The gray version has 10 contacts on the lens side of the converter, and contains the AF-S "chip". The AF-S chip tells a Nikon lens "you're on a 1.4x converter". The lens then does two things. First, it tells the camera "hey, I'm a 112-280 f4.0 zoom, not an 80-200 f2.8". This causes matrix metering to work properly, and puts the "correct" f stop on the camera's display, the "Photo Secretary" info for your F5, and the EXIF headers for the digital D100 and D1x. Second, and more important, it focuses a little slower (because the decreased depth of field and decreased contrast make focusing touchier) so focus is more accurate, with less hunting.

    This is important for 1.4x converters, and even more so for 2x converters, where the 2 full stop change in light plays havoc with AF and matrix metering.

    Ciao!

    Joe
     
  6. My thanks to all who contributed here, I've decided to go with the Kenko Pro TC, Joseph's info was particularly useful.
    --evan
     
  7. Just got my new TC yesterday. Although I have not taken actual photos with it yet I wanted to give an inital report which I'll update once I've done some testing.

    Anyway, for those that didn't follow the previous thread, I had inquired about compatibility of the Kenko/Tamron Pro 1.4X Teleconverter with the Nikkor 80-200/2.8 AF-D (non-AFS, new version with collar) on an F5. Most feedback was pretty positive so I went ahead an purchased.

    The TC is gray in color (slight drawback to my all-black gear, not an issue for me really). One poster on another forum told me that the gray TC had 10 contacts on each side and would report back to the camera that it was in use and would show the actual aperture on the LCD. Well, I have the gray and there are 10 contacts on the lens side, but only 8 on the camera side and the aperture is not correctly reported on the LCD, but metering seems to be accurate.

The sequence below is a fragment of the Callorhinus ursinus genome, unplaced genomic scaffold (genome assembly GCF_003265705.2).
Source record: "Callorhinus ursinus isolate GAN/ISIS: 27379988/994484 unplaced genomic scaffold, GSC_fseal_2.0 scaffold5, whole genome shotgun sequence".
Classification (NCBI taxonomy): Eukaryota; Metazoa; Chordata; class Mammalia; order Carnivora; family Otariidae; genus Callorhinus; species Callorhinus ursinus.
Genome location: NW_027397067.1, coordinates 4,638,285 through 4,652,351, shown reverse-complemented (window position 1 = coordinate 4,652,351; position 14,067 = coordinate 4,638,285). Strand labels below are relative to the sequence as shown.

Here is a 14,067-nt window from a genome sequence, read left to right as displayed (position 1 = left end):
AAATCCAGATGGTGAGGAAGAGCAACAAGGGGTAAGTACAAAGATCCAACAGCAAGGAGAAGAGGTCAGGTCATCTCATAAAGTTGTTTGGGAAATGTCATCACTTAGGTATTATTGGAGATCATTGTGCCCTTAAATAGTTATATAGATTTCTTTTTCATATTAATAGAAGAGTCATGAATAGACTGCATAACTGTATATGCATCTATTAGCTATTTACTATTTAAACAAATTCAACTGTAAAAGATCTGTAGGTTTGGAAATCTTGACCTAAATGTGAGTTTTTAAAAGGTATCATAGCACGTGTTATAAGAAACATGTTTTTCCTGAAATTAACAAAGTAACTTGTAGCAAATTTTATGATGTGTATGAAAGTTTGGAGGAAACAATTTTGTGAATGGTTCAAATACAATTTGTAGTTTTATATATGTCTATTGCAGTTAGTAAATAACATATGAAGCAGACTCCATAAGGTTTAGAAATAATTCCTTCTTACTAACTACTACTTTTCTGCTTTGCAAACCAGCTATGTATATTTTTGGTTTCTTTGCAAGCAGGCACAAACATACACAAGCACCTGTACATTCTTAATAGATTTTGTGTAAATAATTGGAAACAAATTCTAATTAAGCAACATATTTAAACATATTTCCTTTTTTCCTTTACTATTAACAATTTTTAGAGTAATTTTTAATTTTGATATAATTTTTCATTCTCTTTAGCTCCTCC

I must say that I am VERY please with the AF speed of this combination. Although it is slightly slower with the TC than without it is almost not noticable. There is no hunting even in dim indoor light and lock-on is accurate and quick. Even with rapid changes from near to far and back to near the AF responded perfectly. I did not test on moving subjects. I only used single servo and no dynamic AF for my inital tests. The viewfinder image was bright, I wouldn't have known that the TC was even on. Both of those factors are very pleasing to me.

    My old Tamron, consumer grade, 2X TC yeilds an almost unusable AF that hunts so much as to necessitate shutting off AF completely. The viewfinder was dim and showed some spiderweb effect (not sure what that's from).

    I'm heading to Colorado next week for some skiing but usually I take the camera out one day to photograph the nuts on the half-pipes and slope-style courses and I'll put that combo to the test there, should be more of a challenge with moving subjects.

    Thanks all for your suggestions.
     
  8. I also have the Kenko 1.4 Teleplus Pro 300 and use it with my 80-200 2.8 lens. The results I have gotten have been pretty good and I have not complaints about having purchased it.
     
  9. Evan, where did you buy your Kenko converter from? B&H shows only a black version and no visible markings in the product photo.
    Joseph Wisniewski 's recomendation to buy the "gray" version with the marking N-AFs is giving me cause for concern.
    Does your model have either N-AF or N-AFs designations?
    Im about to make this purchase and had the same issue as you. I came "this close" to buying the Nikon TC-17e II.
    Does your sample retain full AF as well as metering?
    Any help would be greatly appreciated.
    Chris
     

Share This Page